The letter says they should submit plans mid-May.

Read the full letter below.

Update: Senate Republicans issued a news release late today saying it is premature to mandate districts submit plans for the proposed funding.

“This latest political stunt by the Wolf Administration completely disregards the need for the legislative process,” Sen. Joe Scarnati said in the release.  “Governor Wolf and his Administration are placing a significant burden on our school officials by mandating that they complete these reports for funding, which has not been vetted by the Legislature.”

Read that news release here.

Letter to Superintendents by Governor Tom Wolf

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Are mini-horses coming to school? Probably not, but just in case …

This tweet first drew my attention.

 

That’s when I learned York Suburban School District was looking at updating its service animal policy (among a host of other policies). It includes the addition of a section on when a miniature horse can be used as a service animal. (See the draft here.)

I asked Steve Whiteley, a teacher at York Suburban, if someone was actually seeking to use miniature horse as a service animal, and he said he didn’t think so, but found it odd.

As did a few other people who emailed us.

So I sent an email to Supt. Shelly Merkle, who wrote back “Believe me, we also had a little bit of fun with the idea of miniature horses in the buildings.”

"Chipper", a minature horse from EquiTeam support services, appeared at the Autism Walk in 2014. (I don't think Chipper is a service animal as defined by the proposed York Suburban policy, but Chipper helps therapists working with children who have communication or sensory issues.) (File photo)

“Chipper,” a minature horse from EquiTeam support services, appeared at the Autism Walk in 2014. (I don’t think Chipper is a service animal as defined by the proposed York Suburban policy, but Chipper helps therapists working with children who have communication or sensory issues.) (File photo)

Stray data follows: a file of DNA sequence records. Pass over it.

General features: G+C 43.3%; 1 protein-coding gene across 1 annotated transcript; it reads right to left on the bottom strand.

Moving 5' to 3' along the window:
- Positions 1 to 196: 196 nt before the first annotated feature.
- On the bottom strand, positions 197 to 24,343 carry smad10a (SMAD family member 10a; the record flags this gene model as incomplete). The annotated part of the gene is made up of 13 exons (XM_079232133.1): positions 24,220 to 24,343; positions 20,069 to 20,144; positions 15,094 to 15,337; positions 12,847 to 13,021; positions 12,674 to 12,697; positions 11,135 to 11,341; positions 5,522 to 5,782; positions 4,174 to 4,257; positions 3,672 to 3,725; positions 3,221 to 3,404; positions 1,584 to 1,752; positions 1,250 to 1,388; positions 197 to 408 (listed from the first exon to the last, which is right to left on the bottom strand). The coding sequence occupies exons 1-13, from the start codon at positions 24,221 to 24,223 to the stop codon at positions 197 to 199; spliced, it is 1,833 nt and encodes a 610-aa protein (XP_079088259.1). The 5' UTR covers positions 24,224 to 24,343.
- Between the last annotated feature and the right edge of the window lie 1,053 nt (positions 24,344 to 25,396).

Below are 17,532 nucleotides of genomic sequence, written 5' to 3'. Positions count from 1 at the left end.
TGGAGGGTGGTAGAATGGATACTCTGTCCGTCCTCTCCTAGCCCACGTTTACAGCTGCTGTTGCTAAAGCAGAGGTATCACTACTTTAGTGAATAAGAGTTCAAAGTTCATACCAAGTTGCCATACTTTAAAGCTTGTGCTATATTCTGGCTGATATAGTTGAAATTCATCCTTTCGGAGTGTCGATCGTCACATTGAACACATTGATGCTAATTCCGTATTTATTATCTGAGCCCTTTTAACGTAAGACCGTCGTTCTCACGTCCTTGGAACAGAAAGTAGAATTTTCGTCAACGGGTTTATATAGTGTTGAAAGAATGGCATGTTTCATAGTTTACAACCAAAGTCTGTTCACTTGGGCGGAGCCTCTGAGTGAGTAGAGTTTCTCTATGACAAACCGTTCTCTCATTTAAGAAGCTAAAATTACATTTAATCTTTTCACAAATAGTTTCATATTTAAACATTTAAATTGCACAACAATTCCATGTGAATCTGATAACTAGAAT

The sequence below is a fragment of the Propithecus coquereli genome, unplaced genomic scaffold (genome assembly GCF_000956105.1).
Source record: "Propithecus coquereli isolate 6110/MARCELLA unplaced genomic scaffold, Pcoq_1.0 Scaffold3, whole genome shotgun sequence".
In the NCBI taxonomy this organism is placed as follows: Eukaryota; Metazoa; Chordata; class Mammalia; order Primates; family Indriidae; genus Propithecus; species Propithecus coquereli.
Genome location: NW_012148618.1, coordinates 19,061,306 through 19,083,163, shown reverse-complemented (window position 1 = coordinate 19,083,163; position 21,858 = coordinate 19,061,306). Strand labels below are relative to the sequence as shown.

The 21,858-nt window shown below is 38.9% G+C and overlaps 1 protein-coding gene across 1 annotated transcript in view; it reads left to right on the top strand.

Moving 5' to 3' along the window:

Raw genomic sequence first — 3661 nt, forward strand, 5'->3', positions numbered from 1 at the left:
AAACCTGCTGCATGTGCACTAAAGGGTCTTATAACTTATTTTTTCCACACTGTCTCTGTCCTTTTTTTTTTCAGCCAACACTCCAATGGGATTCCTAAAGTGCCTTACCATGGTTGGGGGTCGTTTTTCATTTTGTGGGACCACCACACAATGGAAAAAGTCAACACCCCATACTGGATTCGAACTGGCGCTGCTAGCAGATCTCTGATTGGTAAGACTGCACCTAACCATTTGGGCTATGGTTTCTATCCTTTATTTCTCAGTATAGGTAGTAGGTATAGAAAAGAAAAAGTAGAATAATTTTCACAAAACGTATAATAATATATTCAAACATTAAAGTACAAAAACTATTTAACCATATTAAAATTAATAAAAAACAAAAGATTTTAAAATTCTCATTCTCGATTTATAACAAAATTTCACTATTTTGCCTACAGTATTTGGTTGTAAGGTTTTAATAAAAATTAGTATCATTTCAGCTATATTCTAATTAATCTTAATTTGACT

But apparently, recent court appeals have ruled in favor of the use of miniature horses as service animals. The Pennsylvania School Boards Association recommends policy revisions that incorporate the latest court decisions so that districts are prepared, she said.

“So, no, we have not had a request for use of a miniature horse as a service animal but at least one other district has … and we will now be prepared,” she said.

Often, if you see one district making a change like this, you’ll see it in others, too. The York Suburban update will go before the board March 16, according to board documents.

This 2011 Associated Press story says that updates to the Americans with Disabilities Act added miniature horses as service animals. At that point, not many people used mini horses, the story says.

Here’s more info from the ADA on miniature horses as service animals.

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Mentors take York boys to Temple University

Mentors took a group of York City School district students on a trip to Temple University recently. (submitted photo)

Mentors took a group of York City School district students on a trip to Temple University recently. (submitted photo)

A group of third- and fourth-grade boys from York City School District recently spent a day at Temple University, thanks to a group of mentors.

Jeff Kirkland, one of the trip’s organizers, said it was arranged through BT Express, a program Kirkland’s brother Kerry Kirkland founded, that works with students at the high school level. Jeff Kirkland said organizers thought it would be beneficial to reach students at a younger age.

The boys started their day with breakfast at Shady Maple, then headed to Philadelphia for a tour of the Temple University campus. Then they watched Temple win over University of Connecticut in basketball. Kirkland said conversations centered around character, leadership and responsibility.

About 30 students and 15 mentors participated, he said. The students were chosen by their school principals to participate.

“This was the beginning,” Kirkland said, adding that it took a while to gather donations for the trip, and he hopes mentors will be checking in on students periodically. A spring fishing trip is being planned.

Anyone interested in helping with the mentoring efforts can call Kirkland at 434-8504 or Barry Freeland at 848-6700.

Kirkland provided this list of mentors: Continue reading

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Miss White Rose City to promote early reading around York

Caroline Jones, Miss White Rose City (submitted)

Caroline Jones, Miss White Rose City (submitted)

Caroline Jones, Miss White Rose City, will visit area schools next week to highlight the importance of reading early and often to children, according to a news release.

Through the United Way of York County, Jones will visit the following schools: York Academy Regional Charter School, York Day Nursery, McKinley K-8 School, and Crispus Attucks’ preschool and after-school programs, Conewago Elementary School, Mount Wolf Elementary School and Otterbein Learning Center.

As Miss White Rose City, Jones, from Mountain Top, Pa.,  represents York in the Miss America Organization.

A freshman at King’s College in Wilkes-Barre, Pa., Jones is an advocate for education and childhood literacy and author/illustrator of “One More Book, Please!”